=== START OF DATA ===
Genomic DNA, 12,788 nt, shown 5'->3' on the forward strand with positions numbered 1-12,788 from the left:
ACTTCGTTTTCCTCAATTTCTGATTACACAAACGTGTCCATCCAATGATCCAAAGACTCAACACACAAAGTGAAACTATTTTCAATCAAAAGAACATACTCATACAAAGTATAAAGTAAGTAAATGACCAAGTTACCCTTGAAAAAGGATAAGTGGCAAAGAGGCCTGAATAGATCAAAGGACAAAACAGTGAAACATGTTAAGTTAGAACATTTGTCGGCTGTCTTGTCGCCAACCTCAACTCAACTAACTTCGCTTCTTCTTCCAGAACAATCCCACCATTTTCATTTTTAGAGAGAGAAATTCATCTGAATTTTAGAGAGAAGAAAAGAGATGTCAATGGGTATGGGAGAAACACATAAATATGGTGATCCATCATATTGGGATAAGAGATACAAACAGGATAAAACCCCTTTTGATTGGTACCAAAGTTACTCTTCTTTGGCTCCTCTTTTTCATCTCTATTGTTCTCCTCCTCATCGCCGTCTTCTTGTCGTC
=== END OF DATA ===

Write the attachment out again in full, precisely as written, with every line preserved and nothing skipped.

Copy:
Genomic DNA, 12,788 nt, shown 5'->3' on the forward strand with positions numbered 1-12,788 from the left:
ACTTCGTTTTCCTCAATTTCTGATTACACAAACGTGTCCATCCAATGATCCAAAGACTCAACACACAAAGTGAAACTATTTTCAATCAAAAGAACATACTCATACAAAGTATAAAGTAAGTAAATGACCAAGTTACCCTTGAAAAAGGATAAGTGGCAAAGAGGCCTGAATAGATCAAAGGACAAAACAGTGAAACATGTTAAGTTAGAACATTTGTCGGCTGTCTTGTCGCCAACCTCAACTCAACTAACTTCGCTTCTTCTTCCAGAACAATCCCACCATTTTCATTTTTAGAGAGAGAAATTCATCTGAATTTTAGAGAGAAGAAAAGAGATGTCAATGGGTATGGGAGAAACACATAAATATGGTGATCCATCATATTGGGATAAGAGATACAAACAGGATAAAACCCCTTTTGATTGGTACCAAAGTTACTCTTCTTTGGCTCCTCTTTTTCATCTCTATTGTTCTCCTCCTCATCGCCGTCTTCTTGTCGTC